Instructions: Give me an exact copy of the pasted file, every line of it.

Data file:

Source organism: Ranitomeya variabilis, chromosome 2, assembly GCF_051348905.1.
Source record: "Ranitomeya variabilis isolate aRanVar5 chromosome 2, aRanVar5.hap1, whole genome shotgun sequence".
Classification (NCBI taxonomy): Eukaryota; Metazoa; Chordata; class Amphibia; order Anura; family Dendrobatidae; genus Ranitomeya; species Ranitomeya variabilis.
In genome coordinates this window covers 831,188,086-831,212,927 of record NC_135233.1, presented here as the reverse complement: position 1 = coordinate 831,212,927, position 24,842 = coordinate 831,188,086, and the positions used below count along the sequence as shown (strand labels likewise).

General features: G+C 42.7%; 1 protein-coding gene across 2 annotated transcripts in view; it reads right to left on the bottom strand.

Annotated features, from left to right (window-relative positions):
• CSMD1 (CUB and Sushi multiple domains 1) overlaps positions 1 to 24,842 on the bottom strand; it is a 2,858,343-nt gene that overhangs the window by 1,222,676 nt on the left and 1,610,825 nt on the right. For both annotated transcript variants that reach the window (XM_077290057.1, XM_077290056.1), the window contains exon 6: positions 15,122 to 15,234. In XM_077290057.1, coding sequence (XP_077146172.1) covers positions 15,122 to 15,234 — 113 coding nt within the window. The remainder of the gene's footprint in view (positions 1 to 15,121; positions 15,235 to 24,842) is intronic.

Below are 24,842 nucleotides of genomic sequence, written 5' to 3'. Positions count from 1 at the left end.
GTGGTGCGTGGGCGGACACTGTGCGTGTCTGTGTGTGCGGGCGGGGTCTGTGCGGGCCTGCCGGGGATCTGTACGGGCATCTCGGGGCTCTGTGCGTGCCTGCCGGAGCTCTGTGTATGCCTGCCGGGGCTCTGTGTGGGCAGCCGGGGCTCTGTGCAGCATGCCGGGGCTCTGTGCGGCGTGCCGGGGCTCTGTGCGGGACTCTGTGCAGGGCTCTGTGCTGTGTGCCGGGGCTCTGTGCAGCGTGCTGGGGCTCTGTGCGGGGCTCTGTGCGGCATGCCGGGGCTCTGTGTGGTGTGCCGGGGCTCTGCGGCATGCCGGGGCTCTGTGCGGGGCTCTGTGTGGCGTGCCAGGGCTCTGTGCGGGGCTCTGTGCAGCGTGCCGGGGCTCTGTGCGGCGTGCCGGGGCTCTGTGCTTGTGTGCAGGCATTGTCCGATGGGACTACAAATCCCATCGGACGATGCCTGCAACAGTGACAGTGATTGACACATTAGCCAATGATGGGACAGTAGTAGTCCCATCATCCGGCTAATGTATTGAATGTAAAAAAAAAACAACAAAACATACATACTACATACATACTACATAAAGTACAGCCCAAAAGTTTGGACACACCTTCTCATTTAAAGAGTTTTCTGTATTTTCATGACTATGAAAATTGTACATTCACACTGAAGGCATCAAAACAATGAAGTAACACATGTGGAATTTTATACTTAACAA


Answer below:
Source organism: Ranitomeya variabilis, chromosome 2, assembly GCF_051348905.1.
Source record: "Ranitomeya variabilis isolate aRanVar5 chromosome 2, aRanVar5.hap1, whole genome shotgun sequence".
Classification (NCBI taxonomy): Eukaryota; Metazoa; Chordata; class Amphibia; order Anura; family Dendrobatidae; genus Ranitomeya; species Ranitomeya variabilis.
In genome coordinates this window covers 831,188,086-831,212,927 of record NC_135233.1, presented here as the reverse complement: position 1 = coordinate 831,212,927, position 24,842 = coordinate 831,188,086, and the positions used below count along the sequence as shown (strand labels likewise).

General features: G+C 42.7%; 1 protein-coding gene across 2 annotated transcripts in view; it reads right to left on the bottom strand.

Annotated features, from left to right (window-relative positions):
• CSMD1 (CUB and Sushi multiple domains 1) overlaps positions 1 to 24,842 on the bottom strand; it is a 2,858,343-nt gene that overhangs the window by 1,222,676 nt on the left and 1,610,825 nt on the right. For both annotated transcript variants that reach the window (XM_077290057.1, XM_077290056.1), the window contains exon 6: positions 15,122 to 15,234. In XM_077290057.1, coding sequence (XP_077146172.1) covers positions 15,122 to 15,234 — 113 coding nt within the window. The remainder of the gene's footprint in view (positions 1 to 15,121; positions 15,235 to 24,842) is intronic.

Below are 24,842 nucleotides of genomic sequence, written 5' to 3'. Positions count from 1 at the left end.
GTGGTGCGTGGGCGGACACTGTGCGTGTCTGTGTGTGCGGGCGGGGTCTGTGCGGGCCTGCCGGGGATCTGTACGGGCATCTCGGGGCTCTGTGCGTGCCTGCCGGAGCTCTGTGTATGCCTGCCGGGGCTCTGTGTGGGCAGCCGGGGCTCTGTGCAGCATGCCGGGGCTCTGTGCGGCGTGCCGGGGCTCTGTGCGGGACTCTGTGCAGGGCTCTGTGCTGTGTGCCGGGGCTCTGTGCAGCGTGCTGGGGCTCTGTGCGGGGCTCTGTGCGGCATGCCGGGGCTCTGTGTGGTGTGCCGGGGCTCTGCGGCATGCCGGGGCTCTGTGCGGGGCTCTGTGTGGCGTGCCAGGGCTCTGTGCGGGGCTCTGTGCAGCGTGCCGGGGCTCTGTGCGGCGTGCCGGGGCTCTGTGCTTGTGTGCAGGCATTGTCCGATGGGACTACAAATCCCATCGGACGATGCCTGCAACAGTGACAGTGATTGACACATTAGCCAATGATGGGACAGTAGTAGTCCCATCATCCGGCTAATGTATTGAATGTAAAAAAAAAACAACAAAACATACATACTACATACATACTACATAAAGTACAGCCCAAAAGTTTGGACACACCTTCTCATTTAAAGAGTTTTCTGTATTTTCATGACTATGAAAATTGTACATTCACACTGAAGGCATCAAAACAATGAAGTAACACATGTGGAATTTTATACTTAACAA